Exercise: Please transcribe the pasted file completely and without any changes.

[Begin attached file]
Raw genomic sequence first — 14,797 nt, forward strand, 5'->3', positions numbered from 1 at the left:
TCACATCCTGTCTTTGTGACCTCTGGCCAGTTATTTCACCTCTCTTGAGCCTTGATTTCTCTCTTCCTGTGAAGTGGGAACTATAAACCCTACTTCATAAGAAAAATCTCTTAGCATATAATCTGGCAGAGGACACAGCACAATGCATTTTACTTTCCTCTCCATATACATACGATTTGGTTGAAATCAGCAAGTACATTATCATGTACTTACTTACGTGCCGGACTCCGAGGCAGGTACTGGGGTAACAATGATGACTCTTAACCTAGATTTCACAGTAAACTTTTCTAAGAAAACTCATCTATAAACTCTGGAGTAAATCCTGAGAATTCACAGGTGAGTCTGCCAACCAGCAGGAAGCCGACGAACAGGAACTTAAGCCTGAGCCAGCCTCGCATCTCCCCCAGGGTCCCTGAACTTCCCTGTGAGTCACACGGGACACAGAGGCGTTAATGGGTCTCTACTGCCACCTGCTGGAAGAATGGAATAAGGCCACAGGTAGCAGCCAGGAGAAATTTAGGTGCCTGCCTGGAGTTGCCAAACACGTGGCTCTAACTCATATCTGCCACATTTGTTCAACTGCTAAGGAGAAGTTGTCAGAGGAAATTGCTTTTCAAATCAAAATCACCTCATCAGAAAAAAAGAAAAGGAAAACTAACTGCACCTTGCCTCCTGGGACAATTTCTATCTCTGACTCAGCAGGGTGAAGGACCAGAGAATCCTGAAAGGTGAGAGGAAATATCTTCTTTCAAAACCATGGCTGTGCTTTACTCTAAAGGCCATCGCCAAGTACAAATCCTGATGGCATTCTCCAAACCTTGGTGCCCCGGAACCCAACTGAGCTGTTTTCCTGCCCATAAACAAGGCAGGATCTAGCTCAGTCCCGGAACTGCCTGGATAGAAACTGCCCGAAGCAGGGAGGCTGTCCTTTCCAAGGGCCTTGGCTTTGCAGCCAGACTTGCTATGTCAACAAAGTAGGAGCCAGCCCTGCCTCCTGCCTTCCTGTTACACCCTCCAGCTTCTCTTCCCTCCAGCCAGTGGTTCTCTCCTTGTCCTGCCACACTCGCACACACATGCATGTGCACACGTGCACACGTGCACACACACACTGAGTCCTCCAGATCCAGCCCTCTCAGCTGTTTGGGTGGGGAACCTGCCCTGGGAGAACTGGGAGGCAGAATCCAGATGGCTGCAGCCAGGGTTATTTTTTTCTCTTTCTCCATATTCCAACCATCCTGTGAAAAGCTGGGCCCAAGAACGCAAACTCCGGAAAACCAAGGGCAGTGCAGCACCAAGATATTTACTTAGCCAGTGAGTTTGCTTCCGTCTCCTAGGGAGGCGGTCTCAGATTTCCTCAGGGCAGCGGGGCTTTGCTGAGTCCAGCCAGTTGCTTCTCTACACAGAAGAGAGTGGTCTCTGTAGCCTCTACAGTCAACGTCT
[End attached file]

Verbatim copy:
Raw genomic sequence first — 14,797 nt, forward strand, 5'->3', positions numbered from 1 at the left:
TCACATCCTGTCTTTGTGACCTCTGGCCAGTTATTTCACCTCTCTTGAGCCTTGATTTCTCTCTTCCTGTGAAGTGGGAACTATAAACCCTACTTCATAAGAAAAATCTCTTAGCATATAATCTGGCAGAGGACACAGCACAATGCATTTTACTTTCCTCTCCATATACATACGATTTGGTTGAAATCAGCAAGTACATTATCATGTACTTACTTACGTGCCGGACTCCGAGGCAGGTACTGGGGTAACAATGATGACTCTTAACCTAGATTTCACAGTAAACTTTTCTAAGAAAACTCATCTATAAACTCTGGAGTAAATCCTGAGAATTCACAGGTGAGTCTGCCAACCAGCAGGAAGCCGACGAACAGGAACTTAAGCCTGAGCCAGCCTCGCATCTCCCCCAGGGTCCCTGAACTTCCCTGTGAGTCACACGGGACACAGAGGCGTTAATGGGTCTCTACTGCCACCTGCTGGAAGAATGGAATAAGGCCACAGGTAGCAGCCAGGAGAAATTTAGGTGCCTGCCTGGAGTTGCCAAACACGTGGCTCTAACTCATATCTGCCACATTTGTTCAACTGCTAAGGAGAAGTTGTCAGAGGAAATTGCTTTTCAAATCAAAATCACCTCATCAGAAAAAAAGAAAAGGAAAACTAACTGCACCTTGCCTCCTGGGACAATTTCTATCTCTGACTCAGCAGGGTGAAGGACCAGAGAATCCTGAAAGGTGAGAGGAAATATCTTCTTTCAAAACCATGGCTGTGCTTTACTCTAAAGGCCATCGCCAAGTACAAATCCTGATGGCATTCTCCAAACCTTGGTGCCCCGGAACCCAACTGAGCTGTTTTCCTGCCCATAAACAAGGCAGGATCTAGCTCAGTCCCGGAACTGCCTGGATAGAAACTGCCCGAAGCAGGGAGGCTGTCCTTTCCAAGGGCCTTGGCTTTGCAGCCAGACTTGCTATGTCAACAAAGTAGGAGCCAGCCCTGCCTCCTGCCTTCCTGTTACACCCTCCAGCTTCTCTTCCCTCCAGCCAGTGGTTCTCTCCTTGTCCTGCCACACTCGCACACACATGCATGTGCACACGTGCACACGTGCACACACACACTGAGTCCTCCAGATCCAGCCCTCTCAGCTGTTTGGGTGGGGAACCTGCCCTGGGAGAACTGGGAGGCAGAATCCAGATGGCTGCAGCCAGGGTTATTTTTTTCTCTTTCTCCATATTCCAACCATCCTGTGAAAAGCTGGGCCCAAGAACGCAAACTCCGGAAAACCAAGGGCAGTGCAGCACCAAGATATTTACTTAGCCAGTGAGTTTGCTTCCGTCTCCTAGGGAGGCGGTCTCAGATTTCCTCAGGGCAGCGGGGCTTTGCTGAGTCCAGCCAGTTGCTTCTCTACACAGAAGAGAGTGGTCTCTGTAGCCTCTACAGTCAACGTCT